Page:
Everyone knows that roots are an essential part of tree care and health. Roots provide nutrients, and moisture that help any tree or plant thrive. Depending upon the type of soil, roots will spread and grow as far as is necessary to provide sustenance, but most of the roots are not much more than 2 feet under the surface. In sandy soil, like what you would find on the Outer Banks, or any other beachfront location, the roots go a little deeper. This accounts for the volatile weather that is experienced in these locations. With all that roots do to allow trees to flourish, why do they get blamed for so much damage?
Tree roots have been blamed for everything from breaking underground pipes, to damaging the foundation of houses, and everything in between. Let’s examine some of these misconceptions, and see if we can clear the good name of tree roots.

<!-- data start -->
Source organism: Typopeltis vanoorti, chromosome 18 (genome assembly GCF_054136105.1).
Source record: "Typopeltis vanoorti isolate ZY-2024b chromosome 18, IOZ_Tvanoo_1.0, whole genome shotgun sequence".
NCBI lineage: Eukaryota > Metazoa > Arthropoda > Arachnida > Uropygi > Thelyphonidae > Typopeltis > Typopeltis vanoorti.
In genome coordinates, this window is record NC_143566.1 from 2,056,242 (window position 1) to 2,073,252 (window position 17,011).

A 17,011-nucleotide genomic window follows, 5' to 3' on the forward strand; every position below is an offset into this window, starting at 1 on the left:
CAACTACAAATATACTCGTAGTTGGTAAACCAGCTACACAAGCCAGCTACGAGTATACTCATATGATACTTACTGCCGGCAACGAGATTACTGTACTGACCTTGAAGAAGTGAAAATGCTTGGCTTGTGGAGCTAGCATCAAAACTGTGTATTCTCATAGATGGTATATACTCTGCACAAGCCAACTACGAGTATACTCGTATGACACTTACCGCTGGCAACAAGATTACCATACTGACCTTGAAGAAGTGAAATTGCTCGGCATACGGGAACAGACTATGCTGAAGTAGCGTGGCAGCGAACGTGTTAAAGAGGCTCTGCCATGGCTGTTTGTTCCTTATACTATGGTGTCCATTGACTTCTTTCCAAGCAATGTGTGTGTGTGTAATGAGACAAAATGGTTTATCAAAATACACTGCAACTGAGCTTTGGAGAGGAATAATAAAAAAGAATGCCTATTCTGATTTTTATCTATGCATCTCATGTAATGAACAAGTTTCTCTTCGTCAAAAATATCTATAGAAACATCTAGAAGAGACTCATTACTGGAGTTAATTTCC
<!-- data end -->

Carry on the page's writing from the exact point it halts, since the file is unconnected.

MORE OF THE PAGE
Any tree care specialist has heard this one a hundred times: “The tree was planted too close to the house and damaged the foundation.” This is very seldom the case. While some roots do go deeper and wider if allowed to extend that far, it is very difficult, if not impossible for a root to cause structural damage to a concrete or wood foundation. There are cases when there are cracks or fissures in the foundation that the roots will inevitably find, but in most cases, the foundation is to blame, not the roots.
Damaged Sewer Pipes
Another common fallacy is that tree roots have damaged or broken underground sewer pipes. Has a root ever caused this damage? Probably, but the overwhelming majority of these cases involve old and/or previously damaged pipes, that the roots encounter. In their search for moisture and nutrients, tree roots will quickly seek the nutrient rich, fertilized soil. After receiving the nutrients, the roots will grow quickly, which makes it look as if they are to blame for the mess, but they have seldom caused the damage.
There is no shortage of things that tree roots get blamed for. In actuality, they are benign and friendly vessels. They are simply seeking the nutrients and moisture that your tree or plant needs to survive. If you have questions about the health or status of your tree, reach out to a tree care specialist. Here’s to hoping that those pesky tree roots don’t damage your property this yea